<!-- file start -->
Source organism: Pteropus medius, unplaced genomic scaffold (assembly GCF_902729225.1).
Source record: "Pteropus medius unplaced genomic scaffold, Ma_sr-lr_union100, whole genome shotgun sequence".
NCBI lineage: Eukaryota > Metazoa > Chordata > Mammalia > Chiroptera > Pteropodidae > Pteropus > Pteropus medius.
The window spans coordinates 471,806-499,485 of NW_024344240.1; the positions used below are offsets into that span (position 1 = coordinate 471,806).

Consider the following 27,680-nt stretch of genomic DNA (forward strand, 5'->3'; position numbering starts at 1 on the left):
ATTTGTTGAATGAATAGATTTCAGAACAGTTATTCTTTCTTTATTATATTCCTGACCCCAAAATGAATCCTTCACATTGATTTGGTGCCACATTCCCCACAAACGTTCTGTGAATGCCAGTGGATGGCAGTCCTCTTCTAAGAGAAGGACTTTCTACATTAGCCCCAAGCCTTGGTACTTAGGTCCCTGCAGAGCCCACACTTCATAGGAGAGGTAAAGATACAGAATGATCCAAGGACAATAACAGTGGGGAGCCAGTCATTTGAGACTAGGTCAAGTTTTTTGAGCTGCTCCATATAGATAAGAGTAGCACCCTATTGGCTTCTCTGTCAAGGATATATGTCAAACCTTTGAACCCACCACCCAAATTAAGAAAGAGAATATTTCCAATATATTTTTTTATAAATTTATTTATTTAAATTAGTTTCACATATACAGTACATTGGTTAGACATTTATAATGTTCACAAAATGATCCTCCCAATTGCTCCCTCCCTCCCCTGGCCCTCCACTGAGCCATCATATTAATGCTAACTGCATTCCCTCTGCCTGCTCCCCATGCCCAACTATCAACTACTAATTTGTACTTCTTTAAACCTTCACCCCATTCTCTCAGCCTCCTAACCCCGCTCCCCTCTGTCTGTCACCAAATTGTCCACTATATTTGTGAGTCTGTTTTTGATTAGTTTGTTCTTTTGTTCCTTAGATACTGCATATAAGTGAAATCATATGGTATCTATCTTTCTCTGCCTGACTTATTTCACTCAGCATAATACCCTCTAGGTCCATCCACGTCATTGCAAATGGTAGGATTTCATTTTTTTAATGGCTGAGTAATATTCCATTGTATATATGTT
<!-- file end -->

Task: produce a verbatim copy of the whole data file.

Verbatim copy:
Source organism: Pteropus medius, unplaced genomic scaffold (assembly GCF_902729225.1).
Source record: "Pteropus medius unplaced genomic scaffold, Ma_sr-lr_union100, whole genome shotgun sequence".
NCBI lineage: Eukaryota > Metazoa > Chordata > Mammalia > Chiroptera > Pteropodidae > Pteropus > Pteropus medius.
The window spans coordinates 471,806-499,485 of NW_024344240.1; the positions used below are offsets into that span (position 1 = coordinate 471,806).

Consider the following 27,680-nt stretch of genomic DNA (forward strand, 5'->3'; position numbering starts at 1 on the left):
ATTTGTTGAATGAATAGATTTCAGAACAGTTATTCTTTCTTTATTATATTCCTGACCCCAAAATGAATCCTTCACATTGATTTGGTGCCACATTCCCCACAAACGTTCTGTGAATGCCAGTGGATGGCAGTCCTCTTCTAAGAGAAGGACTTTCTACATTAGCCCCAAGCCTTGGTACTTAGGTCCCTGCAGAGCCCACACTTCATAGGAGAGGTAAAGATACAGAATGATCCAAGGACAATAACAGTGGGGAGCCAGTCATTTGAGACTAGGTCAAGTTTTTTGAGCTGCTCCATATAGATAAGAGTAGCACCCTATTGGCTTCTCTGTCAAGGATATATGTCAAACCTTTGAACCCACCACCCAAATTAAGAAAGAGAATATTTCCAATATATTTTTTTATAAATTTATTTATTTAAATTAGTTTCACATATACAGTACATTGGTTAGACATTTATAATGTTCACAAAATGATCCTCCCAATTGCTCCCTCCCTCCCCTGGCCCTCCACTGAGCCATCATATTAATGCTAACTGCATTCCCTCTGCCTGCTCCCCATGCCCAACTATCAACTACTAATTTGTACTTCTTTAAACCTTCACCCCATTCTCTCAGCCTCCTAACCCCGCTCCCCTCTGTCTGTCACCAAATTGTCCACTATATTTGTGAGTCTGTTTTTGATTAGTTTGTTCTTTTGTTCCTTAGATACTGCATATAAGTGAAATCATATGGTATCTATCTTTCTCTGCCTGACTTATTTCACTCAGCATAATACCCTCTAGGTCCATCCACGTCATTGCAAATGGTAGGATTTCATTTTTTTAATGGCTGAGTAATATTCCATTGTATATATGTT